(Dow Jones) The recession and market turmoil that accompanied it seem to have had little impact on Americans' attitudes toward retirement planning, according to a new report by the Society of Actuaries, or SOA.

As in 2007, one-third of the pre-retirees surveyed last year said that retirement, and therefore retirement planning, didn't apply to them either because retirement struck them as a financial impossibility (31%) or because they suppose they'll still want to be in the workforce (23%). Less than a third of pre-retirees (28%) planned to leave their primary occupations at age 65.

Among other constants in attitudes toward retirement since 2007 is the view of around half of pre-retirees that they are already setting aside as much money for their post-work lives as they can; the plan of about a quarter to retire before their mortgages are paid off; and the proportion (54% in 2007; 55% in 2009) that has money in stocks or stock mutual funds.

The retiree portion of the survey also points to attitudes that the recession hasn't shaken.

In 2007 and in 2009, only about 20% of retirees planned to move to smaller homes or less expensive areas. Only 8% of those asked last year planned to purchase long-term care insurance; in 2007, the rate was 9%. In both surveys approximately 75% of participants had no plans to purchase financial products that guaranteed annual levels of income for life.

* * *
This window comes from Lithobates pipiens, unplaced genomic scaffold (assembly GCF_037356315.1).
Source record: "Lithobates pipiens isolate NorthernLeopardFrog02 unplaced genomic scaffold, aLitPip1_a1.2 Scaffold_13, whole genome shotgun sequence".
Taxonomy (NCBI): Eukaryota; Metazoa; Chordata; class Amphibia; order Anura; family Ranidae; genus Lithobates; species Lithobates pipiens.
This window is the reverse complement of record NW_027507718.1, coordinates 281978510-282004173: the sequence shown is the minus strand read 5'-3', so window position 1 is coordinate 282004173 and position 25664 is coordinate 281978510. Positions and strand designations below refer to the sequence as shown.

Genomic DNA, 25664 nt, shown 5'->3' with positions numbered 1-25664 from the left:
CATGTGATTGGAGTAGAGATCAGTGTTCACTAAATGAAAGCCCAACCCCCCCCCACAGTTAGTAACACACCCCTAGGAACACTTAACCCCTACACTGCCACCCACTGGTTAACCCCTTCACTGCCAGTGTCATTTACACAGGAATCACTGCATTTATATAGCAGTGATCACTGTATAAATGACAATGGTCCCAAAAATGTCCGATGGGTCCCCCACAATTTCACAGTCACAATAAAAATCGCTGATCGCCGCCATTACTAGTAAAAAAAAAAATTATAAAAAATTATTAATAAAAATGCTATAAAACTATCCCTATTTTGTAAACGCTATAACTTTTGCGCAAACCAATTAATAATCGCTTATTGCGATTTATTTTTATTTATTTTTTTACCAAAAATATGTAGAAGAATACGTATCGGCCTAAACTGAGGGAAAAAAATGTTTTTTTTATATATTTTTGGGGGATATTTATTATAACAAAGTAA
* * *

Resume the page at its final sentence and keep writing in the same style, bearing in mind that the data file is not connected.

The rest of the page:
Finally, and alike for pre-retirees (64%) and retirees (54%), there is a prevalent sense that retirees require financial planning only for the first few years of retirement to ensure that their assets will sustain them for the rest of their lives.

"More long-term planning is needed for individuals, and it is imperative that they look beyond 5 or 10 years, because that is the tip of the iceberg for many individuals nearing retirement or early into their retirement," said Anna Rappaport, chair of the SOA Retirement Risk Survey and owner of Chicago-based Anna Rappaport Consulting.

The SOA conducts its retirement survey every two years. This year's edition--based on 804 telephone surveys with Americans aged 45 to 80--is the fifth.


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